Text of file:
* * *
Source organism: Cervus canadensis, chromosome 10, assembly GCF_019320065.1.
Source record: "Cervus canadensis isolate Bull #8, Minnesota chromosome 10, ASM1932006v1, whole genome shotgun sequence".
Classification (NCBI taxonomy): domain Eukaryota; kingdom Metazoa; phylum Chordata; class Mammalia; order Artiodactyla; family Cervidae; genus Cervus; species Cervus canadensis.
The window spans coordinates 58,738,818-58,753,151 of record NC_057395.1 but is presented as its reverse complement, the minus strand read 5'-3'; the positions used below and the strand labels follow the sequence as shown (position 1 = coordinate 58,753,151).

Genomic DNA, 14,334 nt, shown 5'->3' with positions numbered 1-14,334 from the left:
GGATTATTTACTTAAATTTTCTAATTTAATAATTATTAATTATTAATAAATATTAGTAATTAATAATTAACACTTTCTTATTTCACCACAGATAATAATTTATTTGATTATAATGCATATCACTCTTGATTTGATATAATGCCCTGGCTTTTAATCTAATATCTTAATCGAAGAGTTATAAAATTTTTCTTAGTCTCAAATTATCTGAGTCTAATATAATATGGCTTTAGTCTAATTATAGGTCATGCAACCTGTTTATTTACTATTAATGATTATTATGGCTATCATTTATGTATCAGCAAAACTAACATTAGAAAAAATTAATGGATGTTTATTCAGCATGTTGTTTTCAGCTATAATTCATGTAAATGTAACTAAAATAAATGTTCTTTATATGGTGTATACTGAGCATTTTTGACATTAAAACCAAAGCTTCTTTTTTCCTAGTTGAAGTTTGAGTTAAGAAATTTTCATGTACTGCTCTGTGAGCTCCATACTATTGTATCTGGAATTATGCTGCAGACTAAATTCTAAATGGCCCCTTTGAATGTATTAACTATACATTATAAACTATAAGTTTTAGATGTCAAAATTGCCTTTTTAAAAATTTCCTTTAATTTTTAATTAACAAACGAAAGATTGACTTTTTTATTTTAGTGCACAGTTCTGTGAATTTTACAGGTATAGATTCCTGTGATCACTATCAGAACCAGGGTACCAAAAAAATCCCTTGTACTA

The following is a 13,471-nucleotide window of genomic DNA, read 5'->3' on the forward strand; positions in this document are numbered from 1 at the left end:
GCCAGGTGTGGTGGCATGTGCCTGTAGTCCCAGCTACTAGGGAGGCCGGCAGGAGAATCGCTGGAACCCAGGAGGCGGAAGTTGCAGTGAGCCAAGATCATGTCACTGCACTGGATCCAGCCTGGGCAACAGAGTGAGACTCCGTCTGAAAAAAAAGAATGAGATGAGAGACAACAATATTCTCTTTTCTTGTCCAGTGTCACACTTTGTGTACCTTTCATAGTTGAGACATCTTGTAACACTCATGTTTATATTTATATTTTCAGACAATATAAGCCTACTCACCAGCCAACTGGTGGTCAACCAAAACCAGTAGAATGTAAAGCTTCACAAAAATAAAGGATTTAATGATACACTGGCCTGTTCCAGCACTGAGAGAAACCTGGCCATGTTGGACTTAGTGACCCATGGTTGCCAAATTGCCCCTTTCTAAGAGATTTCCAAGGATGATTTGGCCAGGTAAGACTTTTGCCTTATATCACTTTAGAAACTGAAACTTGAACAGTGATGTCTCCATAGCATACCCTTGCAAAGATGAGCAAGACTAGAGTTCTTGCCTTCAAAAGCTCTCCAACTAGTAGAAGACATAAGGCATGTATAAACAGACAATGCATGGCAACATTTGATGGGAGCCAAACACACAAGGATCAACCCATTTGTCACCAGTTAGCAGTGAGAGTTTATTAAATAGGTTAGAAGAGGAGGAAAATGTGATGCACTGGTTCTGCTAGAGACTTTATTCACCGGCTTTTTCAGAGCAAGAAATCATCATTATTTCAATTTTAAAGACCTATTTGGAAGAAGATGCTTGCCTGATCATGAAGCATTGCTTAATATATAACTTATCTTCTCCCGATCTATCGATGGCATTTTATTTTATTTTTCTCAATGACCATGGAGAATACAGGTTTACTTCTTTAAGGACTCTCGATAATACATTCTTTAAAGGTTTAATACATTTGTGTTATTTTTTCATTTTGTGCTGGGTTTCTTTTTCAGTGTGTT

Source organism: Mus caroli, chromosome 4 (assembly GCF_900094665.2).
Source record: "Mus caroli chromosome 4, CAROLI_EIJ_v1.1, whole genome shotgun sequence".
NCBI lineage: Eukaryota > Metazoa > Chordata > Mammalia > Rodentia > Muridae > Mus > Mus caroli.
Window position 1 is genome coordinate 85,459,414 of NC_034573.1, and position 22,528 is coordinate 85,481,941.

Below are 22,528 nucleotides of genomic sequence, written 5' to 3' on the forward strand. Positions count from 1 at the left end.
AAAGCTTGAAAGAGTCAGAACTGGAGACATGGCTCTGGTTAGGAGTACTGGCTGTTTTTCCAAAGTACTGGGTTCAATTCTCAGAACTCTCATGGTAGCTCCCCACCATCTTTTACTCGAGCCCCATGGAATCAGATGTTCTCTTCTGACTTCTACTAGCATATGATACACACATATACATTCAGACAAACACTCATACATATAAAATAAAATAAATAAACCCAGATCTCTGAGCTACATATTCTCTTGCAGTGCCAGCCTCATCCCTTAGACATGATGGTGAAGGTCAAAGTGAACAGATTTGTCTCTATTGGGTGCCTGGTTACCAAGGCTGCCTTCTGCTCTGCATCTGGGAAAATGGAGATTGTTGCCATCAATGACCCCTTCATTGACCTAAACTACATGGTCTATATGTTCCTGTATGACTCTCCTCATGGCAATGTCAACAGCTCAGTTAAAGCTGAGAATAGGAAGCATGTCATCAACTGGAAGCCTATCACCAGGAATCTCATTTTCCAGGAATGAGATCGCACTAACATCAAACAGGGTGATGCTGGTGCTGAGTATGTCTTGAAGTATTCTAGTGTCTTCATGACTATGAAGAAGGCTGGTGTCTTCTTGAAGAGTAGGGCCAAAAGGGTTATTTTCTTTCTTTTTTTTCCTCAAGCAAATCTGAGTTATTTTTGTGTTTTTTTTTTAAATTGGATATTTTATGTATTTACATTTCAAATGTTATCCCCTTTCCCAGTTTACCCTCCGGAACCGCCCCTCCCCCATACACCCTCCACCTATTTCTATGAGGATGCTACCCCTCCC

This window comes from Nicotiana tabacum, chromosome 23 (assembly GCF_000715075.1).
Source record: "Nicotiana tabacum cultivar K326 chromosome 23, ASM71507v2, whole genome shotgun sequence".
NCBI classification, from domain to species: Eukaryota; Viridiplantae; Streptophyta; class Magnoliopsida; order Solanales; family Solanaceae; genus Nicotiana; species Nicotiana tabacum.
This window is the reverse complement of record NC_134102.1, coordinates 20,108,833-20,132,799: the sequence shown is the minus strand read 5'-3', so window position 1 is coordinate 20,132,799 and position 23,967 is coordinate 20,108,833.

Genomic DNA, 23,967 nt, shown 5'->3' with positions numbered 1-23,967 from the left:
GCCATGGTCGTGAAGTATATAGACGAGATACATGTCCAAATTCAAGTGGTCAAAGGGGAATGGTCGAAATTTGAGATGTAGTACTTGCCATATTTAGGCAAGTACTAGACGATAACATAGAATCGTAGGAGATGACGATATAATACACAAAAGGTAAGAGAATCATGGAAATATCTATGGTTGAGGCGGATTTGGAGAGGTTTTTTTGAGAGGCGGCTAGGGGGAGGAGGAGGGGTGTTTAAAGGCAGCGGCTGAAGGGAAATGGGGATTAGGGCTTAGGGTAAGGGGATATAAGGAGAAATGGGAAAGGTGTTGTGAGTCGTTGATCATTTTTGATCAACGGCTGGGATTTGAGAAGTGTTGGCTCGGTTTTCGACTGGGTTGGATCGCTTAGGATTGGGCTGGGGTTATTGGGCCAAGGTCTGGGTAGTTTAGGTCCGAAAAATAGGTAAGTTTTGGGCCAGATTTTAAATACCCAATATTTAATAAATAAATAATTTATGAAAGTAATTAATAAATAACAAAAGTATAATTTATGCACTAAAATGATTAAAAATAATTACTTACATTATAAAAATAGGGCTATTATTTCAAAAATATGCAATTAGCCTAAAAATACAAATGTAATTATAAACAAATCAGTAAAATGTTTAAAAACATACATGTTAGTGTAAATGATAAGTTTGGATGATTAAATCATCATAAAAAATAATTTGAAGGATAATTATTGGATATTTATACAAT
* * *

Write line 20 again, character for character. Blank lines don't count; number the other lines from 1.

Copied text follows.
GCCATGGTCGTGAAGTATATAGACGAGATACATGTCCAAATTCAAGTGGTCAAAGGGGAATGGTCGAAATTTGAGATGTAGTACTTGCCATATTTAGGCAAGTACTAGACGATAACATAGAATCGTAGGAGATGACGATATAATACACAAAAGGTAAGAGAATCATGGAAATATCTATGGTTGAGGCGGATTTGGAGAGGTTTTTTTGAGAGGCGGCTAGGGGGAGGAGGAGGGGTGTTTAAAGGCAGCGGCTGAAGGGAAATGGGGATTAGGGCTTAGGGTAAGGGGATATAAGGAGAAATGGGAAAGGTGTTGTGAGTCGTTGATCATTTTTGATCAACGGCTGGGATTTGAGAAGTGTTGGCTCGGTTTTCGACTGGGTTGGATCGCTTAGGATTGGGCTGGGGTTATTGGGCCAAGGTCTGGGTAGTTTAGGTCCGAAAAATAGGTAAGTTTTGGGCCAGATTTTAAATACCCAATATTTAATAAATAAATAATTTATGAAAGTAATTAATAAATAACAAAAGTATAATTTATGCACTAAAATGATTAAAAATAATTACTTACATTATAAAAATAGGGCTATTATTTCAAAAATATGCAATTAGCCTAAAAATACAAATGTAATTATAAACAAATCAGTAAAATGTTTAAAAACATACATGTTAGTGTAAATGATAAGTTTGGATGATTAAATCATCATAAAAAATAATTTGAAGGATAATTATTGGATATTTATACAAT